The Jerusalem artichoke is often overlooked at the vegetable shop because of its un-uniform knobbly shape.
It also suffers from another problem: not a lot of people know what it tastes like or what on earth to do with it.
However, if you get past that lumpy exterior you will be treated to one of winter’s most fabulous tubers.
It has an earthy, sweet and almost nutty flavour which really helps bring out the flavour of fish.
When you are buying look for firm, unwrinkled roots, but don’t worry about how knobbly they are – their strange appearance doesn’t affect the taste at all.
This vegetable can be treated like a potato with the skin on, but should be thoroughly scrubbed before cooking or peeled to reveal its creamy interior.
I prefer to peel it mainly because the skins tend to discolour the end result.
It can therefore be roasted, boiled, fried and I have even eaten raw Jerusalem artichokes sliced very finely with extra virgin olive oil and a few anchovies. This made a delicious starter.
Most people will turn the tuber into a comforting soup but it makes a wonderful smooth purée which matches white fish perfectly. Here we top the fish with breadcrumbs and roasted hazelnuts to help with the nuttiness and give extra texture.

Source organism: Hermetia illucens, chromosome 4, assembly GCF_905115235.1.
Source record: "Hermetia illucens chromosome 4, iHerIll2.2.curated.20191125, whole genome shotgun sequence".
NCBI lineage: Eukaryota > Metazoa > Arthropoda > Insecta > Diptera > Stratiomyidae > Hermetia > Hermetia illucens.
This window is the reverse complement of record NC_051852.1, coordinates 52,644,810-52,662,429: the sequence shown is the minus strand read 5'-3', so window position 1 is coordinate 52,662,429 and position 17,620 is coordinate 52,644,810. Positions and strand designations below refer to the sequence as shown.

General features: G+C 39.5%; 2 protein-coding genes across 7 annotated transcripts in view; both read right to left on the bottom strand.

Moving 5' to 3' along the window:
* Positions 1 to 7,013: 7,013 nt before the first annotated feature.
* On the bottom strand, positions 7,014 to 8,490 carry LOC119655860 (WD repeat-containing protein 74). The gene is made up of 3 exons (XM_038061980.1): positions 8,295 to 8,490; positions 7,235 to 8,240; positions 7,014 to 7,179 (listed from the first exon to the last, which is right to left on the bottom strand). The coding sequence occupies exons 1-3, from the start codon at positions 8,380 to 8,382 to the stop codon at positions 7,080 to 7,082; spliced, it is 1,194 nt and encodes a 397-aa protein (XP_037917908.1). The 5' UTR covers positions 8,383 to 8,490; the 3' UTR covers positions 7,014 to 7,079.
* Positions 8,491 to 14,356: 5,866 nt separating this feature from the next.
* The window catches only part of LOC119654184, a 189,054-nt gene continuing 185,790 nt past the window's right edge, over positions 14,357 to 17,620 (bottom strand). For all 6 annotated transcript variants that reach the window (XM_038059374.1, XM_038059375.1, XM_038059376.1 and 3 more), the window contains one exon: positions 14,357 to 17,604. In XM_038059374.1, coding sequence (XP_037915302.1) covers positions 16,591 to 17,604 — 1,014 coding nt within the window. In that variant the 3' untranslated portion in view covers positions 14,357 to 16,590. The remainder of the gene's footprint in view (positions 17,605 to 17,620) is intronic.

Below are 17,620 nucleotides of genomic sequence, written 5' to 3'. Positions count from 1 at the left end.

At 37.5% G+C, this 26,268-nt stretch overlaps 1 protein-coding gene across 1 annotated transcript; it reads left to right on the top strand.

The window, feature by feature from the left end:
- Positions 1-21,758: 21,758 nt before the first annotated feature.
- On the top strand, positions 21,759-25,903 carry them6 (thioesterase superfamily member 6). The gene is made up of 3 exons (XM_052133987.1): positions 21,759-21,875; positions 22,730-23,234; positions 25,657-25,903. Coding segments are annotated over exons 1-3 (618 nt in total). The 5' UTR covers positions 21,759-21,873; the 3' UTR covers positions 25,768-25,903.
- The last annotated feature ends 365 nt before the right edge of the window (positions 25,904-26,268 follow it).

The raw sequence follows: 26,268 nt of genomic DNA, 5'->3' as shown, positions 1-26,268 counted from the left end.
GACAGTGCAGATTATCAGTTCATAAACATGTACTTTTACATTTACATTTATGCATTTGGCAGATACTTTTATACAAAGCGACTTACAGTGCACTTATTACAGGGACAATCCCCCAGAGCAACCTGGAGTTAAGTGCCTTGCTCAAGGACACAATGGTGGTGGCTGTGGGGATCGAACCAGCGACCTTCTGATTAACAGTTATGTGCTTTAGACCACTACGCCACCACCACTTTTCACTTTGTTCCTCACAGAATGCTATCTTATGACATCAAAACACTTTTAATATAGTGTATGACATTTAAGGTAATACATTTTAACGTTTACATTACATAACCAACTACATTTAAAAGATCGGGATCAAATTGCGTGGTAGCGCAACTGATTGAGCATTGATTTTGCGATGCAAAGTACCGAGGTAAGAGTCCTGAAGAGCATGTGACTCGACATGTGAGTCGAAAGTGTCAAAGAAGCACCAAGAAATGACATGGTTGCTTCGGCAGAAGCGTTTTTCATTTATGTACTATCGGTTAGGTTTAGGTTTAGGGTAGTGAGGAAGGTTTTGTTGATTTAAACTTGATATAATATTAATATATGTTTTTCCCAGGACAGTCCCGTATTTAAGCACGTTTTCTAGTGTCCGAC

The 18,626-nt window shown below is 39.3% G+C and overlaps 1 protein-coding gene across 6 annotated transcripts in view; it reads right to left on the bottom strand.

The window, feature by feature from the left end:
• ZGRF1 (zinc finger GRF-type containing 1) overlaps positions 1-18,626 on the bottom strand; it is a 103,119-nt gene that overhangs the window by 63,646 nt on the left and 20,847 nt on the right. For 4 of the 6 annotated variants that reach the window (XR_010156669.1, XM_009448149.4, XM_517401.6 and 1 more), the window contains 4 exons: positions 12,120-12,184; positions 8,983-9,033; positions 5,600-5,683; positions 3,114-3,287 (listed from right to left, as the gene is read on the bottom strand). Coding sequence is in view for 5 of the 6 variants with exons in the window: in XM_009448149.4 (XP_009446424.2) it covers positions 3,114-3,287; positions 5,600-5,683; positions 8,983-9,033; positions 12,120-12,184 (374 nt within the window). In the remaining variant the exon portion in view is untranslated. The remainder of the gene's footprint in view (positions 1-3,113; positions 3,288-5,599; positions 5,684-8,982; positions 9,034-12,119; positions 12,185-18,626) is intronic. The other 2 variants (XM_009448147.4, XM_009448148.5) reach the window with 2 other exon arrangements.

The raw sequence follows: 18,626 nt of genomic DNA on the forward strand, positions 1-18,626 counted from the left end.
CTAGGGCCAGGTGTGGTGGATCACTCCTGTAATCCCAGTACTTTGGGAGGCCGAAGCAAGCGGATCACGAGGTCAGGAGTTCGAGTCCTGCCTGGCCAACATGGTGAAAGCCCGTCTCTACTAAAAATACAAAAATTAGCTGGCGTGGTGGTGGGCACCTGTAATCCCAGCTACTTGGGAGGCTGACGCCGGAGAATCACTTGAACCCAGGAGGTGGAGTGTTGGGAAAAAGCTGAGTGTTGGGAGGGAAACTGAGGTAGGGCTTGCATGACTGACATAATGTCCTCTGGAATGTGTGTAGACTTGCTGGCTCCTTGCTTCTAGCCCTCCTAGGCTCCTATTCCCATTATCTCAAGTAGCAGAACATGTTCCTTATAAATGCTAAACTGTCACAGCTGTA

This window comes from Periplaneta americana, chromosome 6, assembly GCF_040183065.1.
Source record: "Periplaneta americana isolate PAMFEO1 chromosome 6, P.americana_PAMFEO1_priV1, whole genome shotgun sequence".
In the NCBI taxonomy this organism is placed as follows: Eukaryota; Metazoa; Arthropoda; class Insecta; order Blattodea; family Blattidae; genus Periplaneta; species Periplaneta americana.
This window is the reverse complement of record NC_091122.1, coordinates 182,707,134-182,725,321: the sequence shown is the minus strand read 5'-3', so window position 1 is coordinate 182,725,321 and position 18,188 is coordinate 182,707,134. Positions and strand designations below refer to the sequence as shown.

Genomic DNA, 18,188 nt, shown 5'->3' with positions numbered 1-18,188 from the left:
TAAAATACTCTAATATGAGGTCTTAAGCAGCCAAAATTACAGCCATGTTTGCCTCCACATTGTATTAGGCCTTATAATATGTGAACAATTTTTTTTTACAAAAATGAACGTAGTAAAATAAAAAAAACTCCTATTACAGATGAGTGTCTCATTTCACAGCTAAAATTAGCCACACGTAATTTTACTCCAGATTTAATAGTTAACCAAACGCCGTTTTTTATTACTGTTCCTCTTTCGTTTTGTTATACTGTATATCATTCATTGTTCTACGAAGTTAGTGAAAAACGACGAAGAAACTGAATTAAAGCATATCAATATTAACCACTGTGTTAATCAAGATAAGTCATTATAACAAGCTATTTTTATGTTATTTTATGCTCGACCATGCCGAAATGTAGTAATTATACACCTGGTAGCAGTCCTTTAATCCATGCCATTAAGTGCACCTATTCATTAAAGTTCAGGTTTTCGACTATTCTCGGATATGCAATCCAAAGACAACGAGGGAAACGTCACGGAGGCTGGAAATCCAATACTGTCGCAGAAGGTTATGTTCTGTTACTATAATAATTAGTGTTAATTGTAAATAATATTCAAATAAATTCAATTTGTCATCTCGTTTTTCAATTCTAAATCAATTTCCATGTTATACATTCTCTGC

Lawrence’s restaurant is Fat Olives at Emsworth (fatolives.co.uk). Call 01243 377914.
Jerusalem artichoke and haddock
4 haddock fillets (skinned and deboned)
250g Jerusalem artichokes
25 g butter
150 ml double cream
50g chopped roasted hazelnuts
1. Peel and roughly chop the artichokes and place in a saucepan.
2. Just cover with water, add butter and pinch of salt.
3. Put on medium heat, bring to boil and simmer.
4. Cook until water has nearly evaporated and tubers are soft (about 30 minutes).
5. If tubers are not soft add a little more water and cook longer.
6. Add cream and cook for three minutes .
7. Liquidise tubers and cream until smooth. Keep hot while you grill fish.
8. Top fish with breadcrumbs and hazelnuts and return to grill to brown.
9. Spoon the purée into bowls and top with the grilled fish.